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Literacy lovers take note

Former Children's Laureate Michael Rosen is one of the keynote speakers at a conference on how to deliver inspiring literacy lessons. Beyond Bog-Standard Literacy will take place on November 15.

Proposed changes in PSHE

The National PSE Association for Advisors, Inspectors and Consultants will hold its 21st annual conference next month. The event on October 12-13 will look at proposed changes in PSHE education. See

Emotional day

Strategies for managing behavioural, emotional and social difficulties in the classroom come under the spotlight at a series of workshops organised by Nasen, the association of special needs teachers. The one-day event also includes sessions on inclusion development plans and social and emotional aspects of teaching, and will take place in London on October 8.

For more information, go to


What the lesson is about

This looks at the use of adjectives and adverbs and is aimed at key stage 2 pupils.

Aims: pupils will

- be able to extend sentences using adverbs and adjectives;

- know that an adverb describes a verb;

- know that an adjective describes a noun.

Getting started

Explain that an adverb is a word that is used to describe a doing word, a verb.

Explain that an adjective is a word that is used to describe an object, a noun.

Show pupils three sentences that include an adverb and an adjective. For example: A thin policeman arrived slowly; An American policeman arrived hurriedly; A tall policeman arrived quickly.

Ask pupils to underline the adjective in one colour and the adverb in another. Show pupils a picture of different lights (available on The TES website). Give them the sentence "A light flashed" and ask them to add an adjective and an adverb that is appropriate for each picture.

Taking it further

Give pupils a selection of sentences. For example: A boy coughed; The storm raged; A dog barked; The lady waited.

Ask pupils to add an adverb and an adjective to each one to make a new sentence. Tell them to underline the adverb in one colour and the adjective in another.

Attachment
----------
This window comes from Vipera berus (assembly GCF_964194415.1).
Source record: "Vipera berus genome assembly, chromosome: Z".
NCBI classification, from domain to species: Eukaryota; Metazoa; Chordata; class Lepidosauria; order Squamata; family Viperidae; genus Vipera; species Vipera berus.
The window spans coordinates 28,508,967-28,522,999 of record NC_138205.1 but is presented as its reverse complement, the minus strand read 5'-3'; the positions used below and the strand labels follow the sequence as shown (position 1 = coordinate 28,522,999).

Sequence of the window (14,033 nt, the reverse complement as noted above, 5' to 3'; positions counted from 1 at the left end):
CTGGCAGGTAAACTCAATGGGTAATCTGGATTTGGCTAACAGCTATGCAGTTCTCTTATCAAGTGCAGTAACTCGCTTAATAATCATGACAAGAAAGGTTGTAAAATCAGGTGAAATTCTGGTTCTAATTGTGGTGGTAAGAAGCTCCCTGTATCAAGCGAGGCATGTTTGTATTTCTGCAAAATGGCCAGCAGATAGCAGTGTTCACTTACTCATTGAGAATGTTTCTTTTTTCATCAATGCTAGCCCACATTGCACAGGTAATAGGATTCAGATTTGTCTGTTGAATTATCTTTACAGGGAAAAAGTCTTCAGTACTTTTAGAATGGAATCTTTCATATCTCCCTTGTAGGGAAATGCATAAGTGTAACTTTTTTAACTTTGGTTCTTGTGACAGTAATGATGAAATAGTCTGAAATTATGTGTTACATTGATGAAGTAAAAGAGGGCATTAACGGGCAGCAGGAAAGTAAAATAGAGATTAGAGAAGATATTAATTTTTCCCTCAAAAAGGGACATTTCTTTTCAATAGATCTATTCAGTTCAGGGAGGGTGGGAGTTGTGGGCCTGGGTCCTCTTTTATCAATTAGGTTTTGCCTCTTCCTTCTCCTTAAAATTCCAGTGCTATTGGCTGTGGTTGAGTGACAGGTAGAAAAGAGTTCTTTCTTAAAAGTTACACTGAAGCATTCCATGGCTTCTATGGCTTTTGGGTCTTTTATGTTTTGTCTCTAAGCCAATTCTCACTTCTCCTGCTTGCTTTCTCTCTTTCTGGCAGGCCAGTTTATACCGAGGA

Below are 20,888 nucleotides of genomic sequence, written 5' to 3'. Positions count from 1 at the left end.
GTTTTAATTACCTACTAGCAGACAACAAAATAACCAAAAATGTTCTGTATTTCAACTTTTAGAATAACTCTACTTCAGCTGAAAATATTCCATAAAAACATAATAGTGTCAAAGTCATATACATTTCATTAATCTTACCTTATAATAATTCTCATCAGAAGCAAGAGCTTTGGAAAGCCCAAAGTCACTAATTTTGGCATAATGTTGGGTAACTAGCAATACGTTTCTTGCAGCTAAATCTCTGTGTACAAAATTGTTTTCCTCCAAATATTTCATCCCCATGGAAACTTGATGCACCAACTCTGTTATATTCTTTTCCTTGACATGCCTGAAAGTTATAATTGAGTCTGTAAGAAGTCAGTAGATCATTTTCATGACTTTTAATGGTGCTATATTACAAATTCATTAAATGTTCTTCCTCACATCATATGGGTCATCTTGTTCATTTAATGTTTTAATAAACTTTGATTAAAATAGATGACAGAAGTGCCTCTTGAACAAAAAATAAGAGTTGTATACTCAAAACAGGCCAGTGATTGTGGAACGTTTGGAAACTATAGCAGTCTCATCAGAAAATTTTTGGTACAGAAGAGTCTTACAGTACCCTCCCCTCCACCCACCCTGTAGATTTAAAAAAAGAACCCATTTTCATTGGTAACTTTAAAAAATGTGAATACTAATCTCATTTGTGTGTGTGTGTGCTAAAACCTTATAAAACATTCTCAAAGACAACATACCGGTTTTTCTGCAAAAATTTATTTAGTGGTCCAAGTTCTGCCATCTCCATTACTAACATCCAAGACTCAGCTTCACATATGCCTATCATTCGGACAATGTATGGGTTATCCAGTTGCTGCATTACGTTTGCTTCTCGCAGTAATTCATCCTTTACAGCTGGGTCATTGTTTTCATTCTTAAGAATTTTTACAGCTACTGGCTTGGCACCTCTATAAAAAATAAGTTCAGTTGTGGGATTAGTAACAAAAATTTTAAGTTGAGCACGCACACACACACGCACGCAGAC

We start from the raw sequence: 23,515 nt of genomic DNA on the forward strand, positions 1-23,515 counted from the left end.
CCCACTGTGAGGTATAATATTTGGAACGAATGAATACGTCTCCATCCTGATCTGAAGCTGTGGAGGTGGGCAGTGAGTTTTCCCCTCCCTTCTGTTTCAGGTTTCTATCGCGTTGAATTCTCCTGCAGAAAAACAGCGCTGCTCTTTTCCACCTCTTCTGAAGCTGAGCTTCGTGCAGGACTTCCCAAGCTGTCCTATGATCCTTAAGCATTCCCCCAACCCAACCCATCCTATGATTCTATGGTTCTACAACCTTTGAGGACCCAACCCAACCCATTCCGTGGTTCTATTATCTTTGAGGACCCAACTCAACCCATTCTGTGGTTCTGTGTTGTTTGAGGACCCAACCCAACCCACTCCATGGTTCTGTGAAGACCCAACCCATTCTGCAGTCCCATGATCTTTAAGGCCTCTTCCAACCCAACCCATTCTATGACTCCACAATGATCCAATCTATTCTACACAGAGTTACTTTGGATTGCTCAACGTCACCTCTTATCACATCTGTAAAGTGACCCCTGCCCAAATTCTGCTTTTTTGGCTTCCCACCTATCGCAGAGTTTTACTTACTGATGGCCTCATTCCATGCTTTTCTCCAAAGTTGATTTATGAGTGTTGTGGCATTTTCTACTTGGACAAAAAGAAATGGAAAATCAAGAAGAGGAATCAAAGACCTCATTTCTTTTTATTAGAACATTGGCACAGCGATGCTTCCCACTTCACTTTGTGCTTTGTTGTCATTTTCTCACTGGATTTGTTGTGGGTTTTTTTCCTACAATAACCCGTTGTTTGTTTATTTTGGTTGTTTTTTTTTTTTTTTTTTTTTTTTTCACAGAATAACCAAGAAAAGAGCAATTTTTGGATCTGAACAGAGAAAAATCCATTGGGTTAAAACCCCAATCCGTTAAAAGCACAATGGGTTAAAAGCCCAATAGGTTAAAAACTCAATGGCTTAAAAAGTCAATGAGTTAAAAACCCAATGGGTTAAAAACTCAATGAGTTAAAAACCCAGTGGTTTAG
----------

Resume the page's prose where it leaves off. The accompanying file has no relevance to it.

Finally, get pupils to create their own three-word sentence and add an adjective and an adverb.

Where to find it

The lesson plan, including a PowerPoint of slides and sample sentences, was originally uploaded by broberg and can be found at


What the lesson is about

This looks at extended families and the role of women in families and is aimed at Year 1 and 2 pupils.

Aims: pupils will

- think about the lives of people living in other places and at different times;

- understand that differences and similarities between people arise from many factors.

Getting started

Explain to pupils that they are going to look at their extended families. Show the children a range of family trees, showing three generations, while remaining aware that there may be different types of family arrangements in the class and that no one is abnormal.

Show the class the Royal Family's family tree, available at www.britroyals.comwindsor.htm. Explain the layout to pupils. Ask them to think particularly about the women in the family. Do they have the same roles today that they did in the past?

Explain that many women in the past used to stay at home and look after the family. How is it different now? Who does the household chores today? Do the children have household tasks to do at home?

Taking it further

Ask pupils to create their own three-generation family trees, remaining aware that some of the children may have different arrangements at home. Ask them to include extra details, such as the year of birth, any jobs including household tasks, and where members of the family live.

Where to find it

The original lesson plan, plus a lesson plan on personal profiles, was originally uploaded by HamiltonTrust and can be found at


What the lesson is about

This looks at electricity conductors and involves an experiment suitable for children with autistic spectrum disorders. It is aimed at key stage 2 pupils.

Aims: pupils will

- know that some materials are better conductors of electricity than others;

- know how to find out which materials allow electricity to pass through them.

Getting started

You will need circuit equipment and pictures of circuits where the pupils can record their results.

Ask the class what materials are used to make electric circuits. Can they suggest why these materials are suitable? Look at the pictures of circuits and discuss what the components are made of.

Set up the circuit equipment and ask each pupil to set up a working circuit. How can they test which materials are good ones to use? Demonstrate that by inserting different materials into a circuit with a bulb, motor or buzzer and observing whether the device will still work, they can determine if the material is good to use in a circuit or not.

Introduce the term conductor and explain that it is a material that allows electricity to pass through.

Taking it further

Ask children to work in pairs or small groups to create a circuit and insert different materials to test whether the bulb lights, or not.

Get them to record which materials complete the circuit and which do not by using a diagram. Discuss the results with the children and ask if they can draw any conclusions about the type of materials that complete the circuit.

Where to find it

The original lesson plan was downloaded by Fosse Way School and can be found at

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